A Low Murmur

And the people complained in the hearing of the LORD about their misfortunes, and when the LORD heard it, his anger was kindled, and the fire of the LORD burned among them and consumed some outlying parts of the camp (Numbers 11:1, ESV).

Why do we complain? We would all agree that complaining changes nothing, yet why is it such a battle? The reason: because it satisfies our sinful natures. Complaining releases negative emotional energy in a way that provides momentary relief from a frustrating situation or circumstance. That’s why it’s so hard to resist.

The problem, though, is that complaining isn’t harmless. It’s venomous. Complaining is an attitude choice that, if left unchecked, will wither your capacity to experience joy and genuine thankfulness. Wrong attitudes are hard to change because they are habitual, harmful ways of thinking about life and circumstances—but we still have a choice.

Complaining is expressing dissatisfaction with a circumstance that is not wrong and about which you’re doing nothing. It’s whining without proposing a solution, murmuring under your breath, venting mental or verbal outbursts of frustration without any constructive attempt to remedy the situation.

Consider these examples: complaining is grumbling about your spouse’s lack of time with your children instead of talking with him and working together toward a creative solution. It’s telling the person seated next to you on an airplane how rotten the food is rather than politely requesting a different entrée. It’s whining about social issues instead of praying, voting, donating, or contacting your leaders.

Complaining hurts the complainer, evolving into anger, bitterness, or even depression—and it distances us from God. It hurts those around us, bringing them down too. And it hurts God. God hears our vocal dissatisfaction, and He hates it! It insults His grace. It questions His sovereignty. It makes Him angry.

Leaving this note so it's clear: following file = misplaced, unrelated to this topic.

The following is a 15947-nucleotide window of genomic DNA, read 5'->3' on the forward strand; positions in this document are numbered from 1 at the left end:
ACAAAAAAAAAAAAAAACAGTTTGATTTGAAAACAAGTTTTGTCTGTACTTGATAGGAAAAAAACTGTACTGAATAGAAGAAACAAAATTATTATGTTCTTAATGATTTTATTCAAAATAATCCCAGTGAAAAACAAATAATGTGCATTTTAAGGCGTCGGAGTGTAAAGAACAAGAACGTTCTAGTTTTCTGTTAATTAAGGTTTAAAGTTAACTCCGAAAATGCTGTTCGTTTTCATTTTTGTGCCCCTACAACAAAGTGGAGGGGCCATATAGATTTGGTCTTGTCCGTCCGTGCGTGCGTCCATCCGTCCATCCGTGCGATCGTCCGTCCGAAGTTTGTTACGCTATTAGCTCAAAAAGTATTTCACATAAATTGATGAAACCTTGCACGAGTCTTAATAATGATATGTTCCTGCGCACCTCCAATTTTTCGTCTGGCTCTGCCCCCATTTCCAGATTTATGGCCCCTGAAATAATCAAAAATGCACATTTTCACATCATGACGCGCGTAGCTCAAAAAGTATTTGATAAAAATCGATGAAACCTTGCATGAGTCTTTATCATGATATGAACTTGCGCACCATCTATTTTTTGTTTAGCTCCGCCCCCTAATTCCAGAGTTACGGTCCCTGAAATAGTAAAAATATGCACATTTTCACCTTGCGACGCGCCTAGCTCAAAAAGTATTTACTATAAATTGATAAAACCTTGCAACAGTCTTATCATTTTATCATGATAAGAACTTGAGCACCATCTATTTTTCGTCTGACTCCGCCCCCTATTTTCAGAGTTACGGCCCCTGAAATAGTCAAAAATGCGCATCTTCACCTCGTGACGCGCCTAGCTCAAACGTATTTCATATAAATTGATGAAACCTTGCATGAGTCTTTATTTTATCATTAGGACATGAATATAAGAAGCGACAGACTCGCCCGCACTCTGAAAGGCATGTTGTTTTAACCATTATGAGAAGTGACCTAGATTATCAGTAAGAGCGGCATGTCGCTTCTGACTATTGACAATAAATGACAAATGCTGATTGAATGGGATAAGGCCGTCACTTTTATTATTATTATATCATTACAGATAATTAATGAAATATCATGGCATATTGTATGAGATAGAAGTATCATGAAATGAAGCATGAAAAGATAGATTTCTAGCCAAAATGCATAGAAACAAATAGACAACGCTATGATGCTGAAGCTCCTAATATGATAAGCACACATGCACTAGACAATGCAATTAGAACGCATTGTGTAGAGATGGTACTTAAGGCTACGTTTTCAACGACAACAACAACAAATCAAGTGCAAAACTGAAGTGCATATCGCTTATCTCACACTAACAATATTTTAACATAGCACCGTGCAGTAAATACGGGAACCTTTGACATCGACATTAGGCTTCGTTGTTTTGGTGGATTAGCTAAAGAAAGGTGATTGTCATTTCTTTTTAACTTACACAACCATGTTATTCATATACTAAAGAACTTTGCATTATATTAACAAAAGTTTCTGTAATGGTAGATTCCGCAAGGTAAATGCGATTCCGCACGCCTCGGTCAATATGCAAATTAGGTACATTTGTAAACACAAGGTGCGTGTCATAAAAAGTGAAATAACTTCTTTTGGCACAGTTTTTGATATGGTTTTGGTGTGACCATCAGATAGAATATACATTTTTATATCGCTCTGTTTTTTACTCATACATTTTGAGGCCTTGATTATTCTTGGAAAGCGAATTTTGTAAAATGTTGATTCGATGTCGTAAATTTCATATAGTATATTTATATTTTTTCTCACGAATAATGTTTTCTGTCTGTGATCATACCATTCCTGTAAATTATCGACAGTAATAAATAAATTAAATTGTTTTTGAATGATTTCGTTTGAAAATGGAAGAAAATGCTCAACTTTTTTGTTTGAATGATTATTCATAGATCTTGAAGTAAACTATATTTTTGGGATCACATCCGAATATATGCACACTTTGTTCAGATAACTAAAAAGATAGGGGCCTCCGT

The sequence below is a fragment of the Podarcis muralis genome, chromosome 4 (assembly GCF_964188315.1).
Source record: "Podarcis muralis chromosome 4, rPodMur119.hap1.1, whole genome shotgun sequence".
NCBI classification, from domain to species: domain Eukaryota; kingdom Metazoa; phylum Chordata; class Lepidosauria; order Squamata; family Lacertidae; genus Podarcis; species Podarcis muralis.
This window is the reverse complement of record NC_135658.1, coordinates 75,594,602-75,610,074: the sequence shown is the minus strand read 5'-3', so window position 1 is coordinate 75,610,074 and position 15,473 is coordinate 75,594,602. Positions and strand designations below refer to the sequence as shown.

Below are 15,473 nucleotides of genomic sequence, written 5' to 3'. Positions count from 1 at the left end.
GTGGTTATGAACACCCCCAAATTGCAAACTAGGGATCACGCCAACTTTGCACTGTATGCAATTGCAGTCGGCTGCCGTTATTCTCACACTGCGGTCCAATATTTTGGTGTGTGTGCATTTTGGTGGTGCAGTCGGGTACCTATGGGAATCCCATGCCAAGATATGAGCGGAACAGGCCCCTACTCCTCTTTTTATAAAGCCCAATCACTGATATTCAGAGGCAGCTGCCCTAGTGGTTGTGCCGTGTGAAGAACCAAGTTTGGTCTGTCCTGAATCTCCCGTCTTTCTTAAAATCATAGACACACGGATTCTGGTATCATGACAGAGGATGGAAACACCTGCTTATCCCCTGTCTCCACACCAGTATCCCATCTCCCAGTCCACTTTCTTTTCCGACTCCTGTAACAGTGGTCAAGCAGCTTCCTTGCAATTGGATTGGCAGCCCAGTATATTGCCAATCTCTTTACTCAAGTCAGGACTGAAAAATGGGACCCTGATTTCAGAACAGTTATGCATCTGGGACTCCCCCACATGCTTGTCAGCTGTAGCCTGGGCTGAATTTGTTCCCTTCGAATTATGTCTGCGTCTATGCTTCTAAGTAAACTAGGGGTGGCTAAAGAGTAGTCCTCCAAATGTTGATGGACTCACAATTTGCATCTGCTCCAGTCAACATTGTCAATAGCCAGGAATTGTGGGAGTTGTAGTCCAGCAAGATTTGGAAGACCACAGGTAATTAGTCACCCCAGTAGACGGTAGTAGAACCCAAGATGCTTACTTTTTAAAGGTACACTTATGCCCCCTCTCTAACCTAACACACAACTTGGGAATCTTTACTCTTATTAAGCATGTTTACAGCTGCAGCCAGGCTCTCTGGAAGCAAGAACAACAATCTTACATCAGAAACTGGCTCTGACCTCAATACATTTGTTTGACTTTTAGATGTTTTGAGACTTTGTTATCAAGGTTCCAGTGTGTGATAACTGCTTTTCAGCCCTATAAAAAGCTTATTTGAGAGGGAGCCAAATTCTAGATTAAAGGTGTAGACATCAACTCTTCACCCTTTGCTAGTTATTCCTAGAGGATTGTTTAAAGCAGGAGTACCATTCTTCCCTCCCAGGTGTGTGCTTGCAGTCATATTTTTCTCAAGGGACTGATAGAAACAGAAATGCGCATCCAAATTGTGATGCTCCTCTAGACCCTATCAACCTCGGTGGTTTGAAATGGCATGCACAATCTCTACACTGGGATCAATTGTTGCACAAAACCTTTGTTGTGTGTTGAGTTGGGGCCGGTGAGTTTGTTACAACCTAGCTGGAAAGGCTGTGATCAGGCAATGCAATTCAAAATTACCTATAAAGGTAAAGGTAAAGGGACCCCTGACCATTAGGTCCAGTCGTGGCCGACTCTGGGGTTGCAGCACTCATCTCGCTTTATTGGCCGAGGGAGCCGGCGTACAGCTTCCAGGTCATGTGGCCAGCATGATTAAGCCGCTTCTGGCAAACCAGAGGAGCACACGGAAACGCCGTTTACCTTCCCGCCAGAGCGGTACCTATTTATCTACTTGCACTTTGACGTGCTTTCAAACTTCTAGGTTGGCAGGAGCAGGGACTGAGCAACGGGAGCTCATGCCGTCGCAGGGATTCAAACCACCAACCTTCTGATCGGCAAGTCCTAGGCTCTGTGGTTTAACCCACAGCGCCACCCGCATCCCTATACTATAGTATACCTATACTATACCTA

God heard every word of every complaint from the children of Israel. And the people complained in the hearing of the LORD about their misfortunes, and when the LORD heard it, his anger was kindled.  Standing somewhere on the edge of their makeshift city, they were whining and grumbling—about something. Maybe it was Moses’ leadership style, or the food, or the weather. Whatever the topic, it was the final straw for God, and He sent fire among them. It should be very clear how God feels about complaining.

And it’s a relevant news flash for us today. Now these things happened to them as an example, but they were written down for our instruction, on whom the end of the ages has come (1 Corinthians 10:11). The story of the Israelites was intended as an example for us; let’s not miss it.

Even in this day of grace, God’s fire still consumes. He judges our complaining attitudes as surely as He judged the people of Israel’s. For now, His fire doesn’t consume our existence; it scorches our happiness, and life becomes a wilderness. Those who choose complaining as their lifestyle will spend their lifetimes in this wilderness. Does your life feel like that—all dry, dead, and cheerless, a wasteland where joy wilts away—because your pattern of thinking formed over a long period of time always sees the negative?

Ask yourself some soul-searching questions…

Am I a complainer? Complaining is hard to see in ourselves, especially when it has reached the habit stage.

Is my relationship with God reaping the consequences of complaining? Imagine God whispering to you, “I’m listening. I hear every thought and word.”

Am I willing to repent? Does your life lack joy and a sense of God’s favor and presence? You need only repent—agree with God that your complaining spirit is sin—and ask His forgiveness, choosing to turn from your next complaint to finding a grace-filled solution instead.


  • Do you characterize yourself as a complainer? Would others describe you as a complainer?
  • What consequences of complaining do you see in your life—in your relationship with God, in your outlook on life, and in your close relationships with others?

Lord God, I see so clearly the patterns of complaining in the children of Israel, yet so often I’m blind to my own sin. And sometimes I try to belittle my sin, as if complaining were acceptable. Forgive me, Father. Help me to see my complaining as You see it: as sin. Holy Spirit, please convict me when I start to complain. Remind me that You hear every word, and that my complaining spirit insults You, damages our relationship, and poisons others. Transform me from a complainer into a joyful, thankful follower of Your Son, Jesus, in whose name I pray, amen.